It may not be factual, I am not sure here, but it is to my experience that Idle Voltage from the coil packs MUST be a little lower, than when the engine is running at a higher RPM. The engine might stall while idling, but then start right back up again on the first try, it might even run a little rough at idle, but then smooth right out when you apply throttle. So it is either variable voltage from the coil packs or it is a result of the different amount of fuel octane in the cylinder differing between idle speed and anything higher then that, I'm just not convinced yet which it might be that causes this symptom but generally speaking, the spark can't seem to make the jump across the span between the contacts at an idle, but will make the jump just fine under throttle. Various voltage? Or different level of combustability? Hard telling But any way you slice it the P0300 is norrowed down fairly specifically in the above explanations and I am all but certain your spark plugs have a fairly stubby fillament on them resulting in a large spark gap that at times will not spark.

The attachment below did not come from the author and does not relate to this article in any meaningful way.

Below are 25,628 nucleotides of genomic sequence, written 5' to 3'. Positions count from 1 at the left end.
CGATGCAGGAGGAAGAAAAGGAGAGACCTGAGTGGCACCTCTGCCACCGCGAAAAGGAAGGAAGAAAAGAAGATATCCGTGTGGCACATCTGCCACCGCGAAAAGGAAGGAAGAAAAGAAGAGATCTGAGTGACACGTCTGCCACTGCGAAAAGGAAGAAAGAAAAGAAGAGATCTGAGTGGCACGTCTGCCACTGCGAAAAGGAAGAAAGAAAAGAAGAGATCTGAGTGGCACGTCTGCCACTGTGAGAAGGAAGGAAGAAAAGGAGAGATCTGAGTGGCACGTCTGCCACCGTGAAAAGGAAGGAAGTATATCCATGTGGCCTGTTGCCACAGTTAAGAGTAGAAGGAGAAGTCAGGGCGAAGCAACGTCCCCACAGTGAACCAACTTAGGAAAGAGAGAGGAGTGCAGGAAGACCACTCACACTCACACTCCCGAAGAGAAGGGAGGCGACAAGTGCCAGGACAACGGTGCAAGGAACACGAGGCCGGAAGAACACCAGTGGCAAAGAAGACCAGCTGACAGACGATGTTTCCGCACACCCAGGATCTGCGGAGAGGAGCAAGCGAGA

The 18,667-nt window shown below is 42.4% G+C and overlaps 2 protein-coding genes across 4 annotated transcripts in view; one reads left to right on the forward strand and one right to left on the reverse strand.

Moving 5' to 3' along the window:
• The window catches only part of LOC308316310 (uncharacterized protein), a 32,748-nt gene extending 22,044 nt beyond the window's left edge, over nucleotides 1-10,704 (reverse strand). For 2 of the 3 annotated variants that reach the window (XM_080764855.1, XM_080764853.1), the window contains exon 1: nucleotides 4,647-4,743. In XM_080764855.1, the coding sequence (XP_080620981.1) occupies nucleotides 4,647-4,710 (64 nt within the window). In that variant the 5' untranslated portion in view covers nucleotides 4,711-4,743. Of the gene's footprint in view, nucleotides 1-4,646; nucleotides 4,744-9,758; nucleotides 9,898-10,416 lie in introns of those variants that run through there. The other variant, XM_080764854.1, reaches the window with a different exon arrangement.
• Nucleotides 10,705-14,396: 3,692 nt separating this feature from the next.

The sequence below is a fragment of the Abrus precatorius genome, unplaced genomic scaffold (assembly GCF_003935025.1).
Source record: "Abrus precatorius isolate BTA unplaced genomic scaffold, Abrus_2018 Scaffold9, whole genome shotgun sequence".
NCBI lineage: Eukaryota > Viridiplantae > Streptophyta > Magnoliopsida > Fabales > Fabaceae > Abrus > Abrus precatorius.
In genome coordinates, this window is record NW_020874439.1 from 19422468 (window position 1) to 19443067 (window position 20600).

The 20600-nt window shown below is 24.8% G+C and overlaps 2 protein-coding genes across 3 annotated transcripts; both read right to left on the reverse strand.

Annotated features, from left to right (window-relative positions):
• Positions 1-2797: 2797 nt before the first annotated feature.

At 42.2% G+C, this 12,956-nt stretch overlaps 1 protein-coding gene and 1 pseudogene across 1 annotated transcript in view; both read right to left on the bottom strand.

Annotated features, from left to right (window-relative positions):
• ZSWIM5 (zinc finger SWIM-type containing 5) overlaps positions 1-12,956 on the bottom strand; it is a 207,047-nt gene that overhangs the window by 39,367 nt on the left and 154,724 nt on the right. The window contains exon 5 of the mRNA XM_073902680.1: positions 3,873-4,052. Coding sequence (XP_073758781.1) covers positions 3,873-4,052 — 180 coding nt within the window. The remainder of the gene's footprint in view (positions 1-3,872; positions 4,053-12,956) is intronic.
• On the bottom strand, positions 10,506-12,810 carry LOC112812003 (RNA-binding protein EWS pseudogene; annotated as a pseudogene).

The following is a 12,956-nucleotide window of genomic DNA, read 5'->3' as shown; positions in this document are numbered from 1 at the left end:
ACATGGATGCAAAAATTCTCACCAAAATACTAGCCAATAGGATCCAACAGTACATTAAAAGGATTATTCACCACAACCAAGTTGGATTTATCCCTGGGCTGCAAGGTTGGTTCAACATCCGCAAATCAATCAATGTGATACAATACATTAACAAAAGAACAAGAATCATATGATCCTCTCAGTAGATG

Like I said in the other post, I have a feeling that when you change the spark plugs this code , once erased, should not return.

I hope this information was helpful, Guido
Wow very detailed. Thanks. I'm hoping it's that
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I think any old timers would agree that with the onset of computerized auto's, it singlehandedly signaled the demise of basic troubleshooting skills. Skills that were once acquired over years or even decades of dealing with symptoms and having to Find the cause. You Always Remember what those symptoms and causes were and file them away in your brain for future retreval. Although being able to use a code reader to locate the problem is friggin awesome and anyone can do it, experienced in troubleshooting or Not, but imho I think that there is a Lot that gets lost in translation.

One of my old favorites was a Ford symptom where it would fire right up and rev to the moon with no problem, drop it into gear and at an idle it would buck and kick and sputter and DIE. Start it right back up on the first click and rev it all you want, no problem. Drop it into gear and at idle buck and sputter cnd die. Repeat as desired. What the hell ?? Must be something inside the carburetor, The Main Jets seem to be working fine becouse it revs nice, but maybe the Idle Circuit has an issue since it won't idle? Time to get a Carb Rebuild Kit and go through that 4bbl carb on the Big Block 429? NO ! Unscrew the Fuel Filter that was inexplicably mounted directly on the carb and replace it. LOL Fun Fun.